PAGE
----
Pubertal development is usually normal, although decreased pubertal growth velocity occurs in both girls and boys [Zessis et al 2018]. However, delayed puberty is common [Virdis et al 2003], and precocious puberty and/or growth hormone excess may also occur in children with NF1, especially in those with tumors of the optic chiasm [Cambiaso et al 2017, Hannah-Shmouni & Stratakis 2019].

Life Expectancy

The median life expectancy of individuals with NF1 is at least eight years lower than in the general population [Evans et al 2011, Wilding et al 2012]. Even higher excess mortality has been identified in females [Uusitalo et al 2015]. Malignancy (MPNST) and vasculopathy are the most important causes of early death in individuals with NF1 [Evans et al 2011, Masocco et al 2011, Uusitalo et al 2015].

Quality of Life

Quality of life assessments are lower in both children and adults with NF1 than in comparison groups [Vranceanu et al 2015]. Cosmetic, medical, social, and behavioral features of NF1 all may compromise the quality of life in people with NF1, and clinical depression may impair their ability to function effectively [Domon-Archambault et al 2018]. A population-based Danish registry study found that people with NF1 were more than twice as likely to be hospitalized and to have more frequent and longer hospitalizations at all ages in comparison to the general population [Kenborg et al 2020].

NF1 Phenotypic Variants

Mosaic NF1 (i.e., somatic mosaicism for an NF1 pathogenic variant) may present as clinical features of NF1 localized to one or more segments of the body or as typical (generalized) NF1 [Ejerskov et al 2021]. Mosaic NF1 is usually milder than typical NF1 involving the same pathogenic variant, and some adults with mosaic NF1 have no clinical features of NF1 [Kluwe et al 2020, Yang et al 2020]. Mosaic NF1 involving just a single body segment is sometimes called "segmental NF1," but the term "localized mosaic NF1" is preferred because it is more informative and because non-mosaic NF1 may sometimes involve just one part of the body by chance, especially in young children. Adults with mosaic NF1 may have children with typical (i.e., non-mosaic) NF1 [Legius & Brems 2020] (see Genetic Counseling).

NF1-Noonan syndrome phenotype occurs in approximately 12% of individuals with NF1. The features may include ocular hypertelorism, downslanted palpebral fissures, ptosis, low-set ears, webbed neck, pectus anomaly, and pulmonic stenosis. Affected family members with NF1 may or may not have concomitant features of Noonan syndrome [Chen et al 2014, Ekvall et al 2014]. The NF1-Noonan syndrome phenotype is genetically heterogeneous. Some individuals have disease-causing variants of both NF1 and PTPN11 (the gene most often involved in Noonan syndrome) [D'Amico et al 2021]. In other individuals, only an NF1 variant is identified [De Luca et al 2005]. Watson syndrome, an overlapping phenotype characterized by pulmonary valvular stenosis, CALMs, short stature, and mild intellectual disability, is caused by NF1 variants [Allanson et al 1991].

Familial spinal neurofibromatosis is characterized by neurofibromas of every spinal nerve root but few (if any) cutaneous manifestations of NF1 [Bettegowda et al 2021]. Despite the name, this phenotype may also occur in simplex cases [Ruggieri et al 2015].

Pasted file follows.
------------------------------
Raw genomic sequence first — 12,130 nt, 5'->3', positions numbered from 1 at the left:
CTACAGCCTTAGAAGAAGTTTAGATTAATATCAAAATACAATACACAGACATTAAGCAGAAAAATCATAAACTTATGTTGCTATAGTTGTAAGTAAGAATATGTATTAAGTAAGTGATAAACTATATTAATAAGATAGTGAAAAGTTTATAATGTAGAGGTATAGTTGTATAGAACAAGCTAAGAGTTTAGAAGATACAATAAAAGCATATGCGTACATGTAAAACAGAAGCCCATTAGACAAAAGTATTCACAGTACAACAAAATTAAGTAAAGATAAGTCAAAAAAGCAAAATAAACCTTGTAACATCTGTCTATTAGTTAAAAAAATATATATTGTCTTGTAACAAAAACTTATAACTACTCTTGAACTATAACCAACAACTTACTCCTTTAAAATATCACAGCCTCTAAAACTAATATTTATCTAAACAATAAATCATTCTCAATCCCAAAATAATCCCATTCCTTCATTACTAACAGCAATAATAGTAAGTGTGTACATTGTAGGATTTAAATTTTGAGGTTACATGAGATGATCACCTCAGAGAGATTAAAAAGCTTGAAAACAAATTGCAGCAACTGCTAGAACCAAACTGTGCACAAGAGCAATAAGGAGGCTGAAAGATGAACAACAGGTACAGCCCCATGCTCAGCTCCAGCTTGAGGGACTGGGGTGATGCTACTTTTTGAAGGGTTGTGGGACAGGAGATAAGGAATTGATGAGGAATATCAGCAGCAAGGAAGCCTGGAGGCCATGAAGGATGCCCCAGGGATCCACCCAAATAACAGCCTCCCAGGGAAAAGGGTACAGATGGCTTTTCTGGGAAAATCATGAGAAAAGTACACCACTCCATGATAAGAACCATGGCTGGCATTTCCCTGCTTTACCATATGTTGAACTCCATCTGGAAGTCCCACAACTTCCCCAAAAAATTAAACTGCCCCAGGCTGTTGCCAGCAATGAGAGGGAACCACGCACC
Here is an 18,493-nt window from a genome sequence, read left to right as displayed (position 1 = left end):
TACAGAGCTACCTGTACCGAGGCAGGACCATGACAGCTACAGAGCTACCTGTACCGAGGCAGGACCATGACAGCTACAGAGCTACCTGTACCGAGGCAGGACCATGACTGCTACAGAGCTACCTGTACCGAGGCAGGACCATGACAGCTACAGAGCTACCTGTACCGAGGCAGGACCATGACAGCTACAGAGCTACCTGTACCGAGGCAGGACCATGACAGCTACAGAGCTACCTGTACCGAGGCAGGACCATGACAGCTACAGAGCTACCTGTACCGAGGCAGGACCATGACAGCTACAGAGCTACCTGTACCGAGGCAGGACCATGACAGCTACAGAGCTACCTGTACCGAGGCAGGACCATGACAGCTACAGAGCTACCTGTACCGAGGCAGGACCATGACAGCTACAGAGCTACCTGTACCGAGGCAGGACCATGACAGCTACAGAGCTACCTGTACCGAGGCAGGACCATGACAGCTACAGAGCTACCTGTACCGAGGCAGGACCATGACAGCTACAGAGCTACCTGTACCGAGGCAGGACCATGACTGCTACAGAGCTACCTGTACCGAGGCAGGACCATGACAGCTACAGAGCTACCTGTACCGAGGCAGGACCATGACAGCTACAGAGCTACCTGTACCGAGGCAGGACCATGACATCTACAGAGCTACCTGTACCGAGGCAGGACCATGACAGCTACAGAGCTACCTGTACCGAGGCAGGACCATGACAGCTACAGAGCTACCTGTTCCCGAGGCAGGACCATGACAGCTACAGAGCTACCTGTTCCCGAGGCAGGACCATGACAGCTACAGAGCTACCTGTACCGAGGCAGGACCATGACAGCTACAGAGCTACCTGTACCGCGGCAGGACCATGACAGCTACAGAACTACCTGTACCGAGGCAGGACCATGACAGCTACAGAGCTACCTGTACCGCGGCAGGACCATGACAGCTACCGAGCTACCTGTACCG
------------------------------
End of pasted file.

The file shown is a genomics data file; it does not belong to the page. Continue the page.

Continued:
Multiple spinal ganglioneuromas (rather than neurofibromas) and multiple subcutaneous tumors were reported in an adult with an NF1 pathogenic variant whose clinical features were not diagnostic of NF1 [Bacci et al 2010].

Multiple lipomas have been observed in association with a pathogenic variant of NF1 but no other clinical features of NF1 [Ramirez et al 2021].

Symptomatic optic glioma was reported in a male with an NF1 pathogenic variant and no other diagnostic features of NF1 at age 21 years [Buske et al 1999].

Encephalocraniocutaneous lipomatosis was reported in one child with more than five CALMs and an NF1 pathogenic variant [Legius et al 1995].

Genotype-Phenotype Correlations

Several allele-phenotype correlations have been observed in NF1:

  • 1.4-Mb (type 1) deletion of the entire NF1 gene are associated with larger numbers and earlier appearance of cutaneous and plexiform neurofibromas, a higher risk of developing MPNST, more frequent and more severe cognitive abnormalities, somatic overgrowth, and large hands and feet [Bettegowda et al 2021, Kehrer-Sawatzki & Cooper 2021, Pacot et al 2021, Well et al 2021]. A recurrent pattern of dysmorphic features that includes coarse facial appearance, flat forehead, ocular hypertelorism, broad nasal tip, low-set ears, and broad neck is often observed among adolescents and adults [Kehrer-Sawatzki & Cooper 2021].
  • An unusually severe phenotype with frequent plexiform or spinal neurofibromas, optic pathway gliomas, malignant neoplasms, and skeletal abnormalities has been observed in adults with missense variants of one of five codons between 844 and 848 [NM_000267.3] that code for the cysteine-serine rich domain of neurofibromin [Koczkowska et al 2018, Bettegowda et al 2021].
  • p.Met992del is associated with typical pigmentary features of NF1 but no cutaneous, subcutaneous, or surface plexiform neurofibromas [Bettegowda et al 2021]. One quarter of individuals with this variant lack the clinical features needed to meet NF1 diagnostic criteria, but brain tumors outside of the optic pathways, cognitive or learning disabilities, and Noonan syndrome features occur at frequencies similar to those seen in other individuals with NF1.